After nine people in four states fell sick with listeria, a type of food poisoning, federal investigators went looking for a link among the victims. They found the likely culprit to be bacteria in frozen peas, carrots and other vegetables packaged by a company in Pasco, Washington, according to the Food and Drug Administration. Yet individuals who became ill lived as far away as Connecticut and Maryland.
Investigators were able to figure out the connection among the cases by examining the genome of the bacteria—akin to a DNA fingerprint—and identifying patients who were infected by the same strain. To keep others from getting sick, the frozen food company recalled more than 800 different types of products possibly linked to the outbreak.
Federal investigators got help with their sleuthing from an enormous and growing storehouse of hundreds of millions of DNA sequences compiled by the National Institutes of Health. GenBank, the world’s largest repository of genetic sequence data, is managed by Dr. David Lipman and his team at the National Center for Biotechnology Information, a world-class research center located in NIH’s National Library of Medicine.
“They are the world’s genomic Google,” said Dr. Alex Greninger, a resident in laboratory medicine at the University of Washington. Greninger said he is “constantly in awe” of the work done by the center’s team of computer scientists, molecular biologists, mathematicians, biochemists, research physicians and biologists.
Scientists studying virtually all types of infectious diseases—such as influenza, hepatitis, Zika, Ebola, bacterial pneumonia, tuberculosis and malaria—are using the DNA sequence database. So are those doing surveillance regarding antibiotic resistance, a serious and worldwide problem. Researchers also use the database to study chronic diseases including cardiovascular disease, rheumatoid arthritis and lupus.
Comparing pieces of a genome, which is a complete set of chromosomes of a human or other organism, is similar to taking a DNA sample from a crime scene and seeing if it matches that of a suspect. Matching the unique sequence of the bacteria’s DNA found in listeria patients, for example, indicated a high likelihood the illness came from the same source.
According to Dr. Steven Musser, FDA’s deputy director for scientific operations, Lipman had the foresight to understand the value of trustworthy and available data on genome sequences for scientists and researchers throughout the world.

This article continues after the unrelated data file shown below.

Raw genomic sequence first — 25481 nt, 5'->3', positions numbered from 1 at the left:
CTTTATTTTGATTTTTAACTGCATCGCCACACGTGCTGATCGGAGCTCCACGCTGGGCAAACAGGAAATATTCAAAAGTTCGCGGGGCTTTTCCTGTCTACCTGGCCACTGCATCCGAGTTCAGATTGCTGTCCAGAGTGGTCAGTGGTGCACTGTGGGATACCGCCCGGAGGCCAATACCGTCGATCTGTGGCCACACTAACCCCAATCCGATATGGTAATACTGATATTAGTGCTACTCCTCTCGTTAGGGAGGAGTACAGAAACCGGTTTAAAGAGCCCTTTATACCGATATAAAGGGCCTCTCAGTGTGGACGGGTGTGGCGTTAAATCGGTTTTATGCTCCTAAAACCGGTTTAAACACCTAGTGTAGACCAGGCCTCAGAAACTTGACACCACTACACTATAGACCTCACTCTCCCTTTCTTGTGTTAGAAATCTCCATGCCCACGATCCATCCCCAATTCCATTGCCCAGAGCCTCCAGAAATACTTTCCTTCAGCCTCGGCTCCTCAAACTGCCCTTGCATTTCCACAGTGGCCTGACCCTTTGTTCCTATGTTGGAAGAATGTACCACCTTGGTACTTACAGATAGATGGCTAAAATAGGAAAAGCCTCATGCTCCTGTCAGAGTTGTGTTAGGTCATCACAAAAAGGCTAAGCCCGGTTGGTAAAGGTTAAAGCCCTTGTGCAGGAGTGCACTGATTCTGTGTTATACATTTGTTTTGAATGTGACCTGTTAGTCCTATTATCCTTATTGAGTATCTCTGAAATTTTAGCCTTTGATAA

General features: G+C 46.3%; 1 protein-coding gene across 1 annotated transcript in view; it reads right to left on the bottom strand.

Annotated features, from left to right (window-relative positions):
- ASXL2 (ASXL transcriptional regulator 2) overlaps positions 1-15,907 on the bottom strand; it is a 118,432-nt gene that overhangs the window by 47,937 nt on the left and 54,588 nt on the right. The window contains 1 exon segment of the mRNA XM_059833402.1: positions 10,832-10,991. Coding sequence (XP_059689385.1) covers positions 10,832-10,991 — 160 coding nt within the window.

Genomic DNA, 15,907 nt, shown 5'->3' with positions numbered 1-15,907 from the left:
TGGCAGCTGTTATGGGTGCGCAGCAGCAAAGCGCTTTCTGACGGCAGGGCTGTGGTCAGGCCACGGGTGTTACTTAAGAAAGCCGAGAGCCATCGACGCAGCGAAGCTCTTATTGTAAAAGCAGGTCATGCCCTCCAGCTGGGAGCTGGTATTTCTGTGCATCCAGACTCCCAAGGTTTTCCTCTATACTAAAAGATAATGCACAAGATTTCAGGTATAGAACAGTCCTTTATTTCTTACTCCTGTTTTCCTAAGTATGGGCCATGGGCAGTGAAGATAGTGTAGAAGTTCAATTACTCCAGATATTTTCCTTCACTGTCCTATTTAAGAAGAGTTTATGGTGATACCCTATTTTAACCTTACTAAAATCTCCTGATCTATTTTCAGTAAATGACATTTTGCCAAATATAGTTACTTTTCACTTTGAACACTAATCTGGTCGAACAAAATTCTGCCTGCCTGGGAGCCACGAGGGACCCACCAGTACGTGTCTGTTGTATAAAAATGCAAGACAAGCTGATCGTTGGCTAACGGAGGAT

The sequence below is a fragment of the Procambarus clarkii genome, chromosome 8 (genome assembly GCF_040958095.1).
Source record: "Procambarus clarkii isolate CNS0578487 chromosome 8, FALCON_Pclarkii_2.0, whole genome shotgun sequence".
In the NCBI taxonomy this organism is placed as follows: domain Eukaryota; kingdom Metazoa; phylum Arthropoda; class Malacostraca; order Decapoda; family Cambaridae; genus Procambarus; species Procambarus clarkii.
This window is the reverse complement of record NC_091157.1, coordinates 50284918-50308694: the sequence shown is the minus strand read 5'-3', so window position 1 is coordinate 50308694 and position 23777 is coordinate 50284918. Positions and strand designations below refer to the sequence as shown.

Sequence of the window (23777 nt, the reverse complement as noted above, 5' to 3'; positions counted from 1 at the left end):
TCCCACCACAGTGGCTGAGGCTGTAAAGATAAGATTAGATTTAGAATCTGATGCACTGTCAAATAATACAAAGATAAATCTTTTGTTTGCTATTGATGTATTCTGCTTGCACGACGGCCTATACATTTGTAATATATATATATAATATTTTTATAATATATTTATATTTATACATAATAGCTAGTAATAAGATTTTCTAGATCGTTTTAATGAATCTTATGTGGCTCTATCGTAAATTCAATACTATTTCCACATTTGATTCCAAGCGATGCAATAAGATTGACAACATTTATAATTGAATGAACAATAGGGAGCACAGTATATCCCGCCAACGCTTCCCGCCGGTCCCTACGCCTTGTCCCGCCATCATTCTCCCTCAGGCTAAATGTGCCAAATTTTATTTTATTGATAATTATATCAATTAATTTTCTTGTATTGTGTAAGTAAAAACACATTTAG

“He was a visionary in his ability to look at how important this information would be,” said Musser. “It’s one thing to have books in the library and another to have people look at them, read them and make use of them.”
Researchers not only make use of the genomic “books” that the biotechnology center provides, they also contribute to the collection by sending raw data for the center to annotate and add to the database.
GenBank is one of several enormous repositories developed under Lipman’s leadership that the public can use online for free anywhere around the world—from PubMed Central, an archive of articles from thousands of the world’s leading biomedical journals, to PubChem, a resource that connects chemical information with biological studies.
For GenBank, Lipman and his team process hundreds of thousands of genome sequences daily, using high-performance computing. They manage incoming data, clean it up, remove mistakes, annotate it and release it in a form that is easier for scientists, researchers and others to use.
“The government does an amazing job for the world,” Greninger said, handling this “firehose of data” and making sense of it.
Lipman, who has led the center since 1989 as its first and only director, doesn’t just manage the organization. He also has made “the single largest contribution to the development of these essential algorithms of the software, contributing many highly original and unique ideas and principles,” said Eugene Koonin, a senior investigator at the center.
A side benefit from the center’s work is that federal agencies, states and local governments now collaborate in ways they didn’t before, according to Musser. FDA and the Centers for Disease Control and Prevention “kind of fumbled around,” he said. “Now, we work together seamlessly.”
Collaborators also include the Department of Agriculture and state public health labs, as well as scientists and researchers in Europe and Canada.
“This is bringing people together who would not be brought together any other way,” Musser said. “It’s one of the most significant outcomes.”
GenBank started as a small and simple database. Now Lipman and his team realize they can do much more to make it easier for researchers to use the data.
“We’re doing many more steps than researchers would have done on their own. Now CDC and FDA folks can push a button and get the answer,” Lipman said.
“We’re really at the cusp of a transformation of how we do infectious disease surveillance and public health worldwide,” Lipman said. “This is no longer just a research tool on infectious disease, but a tool to combat it.”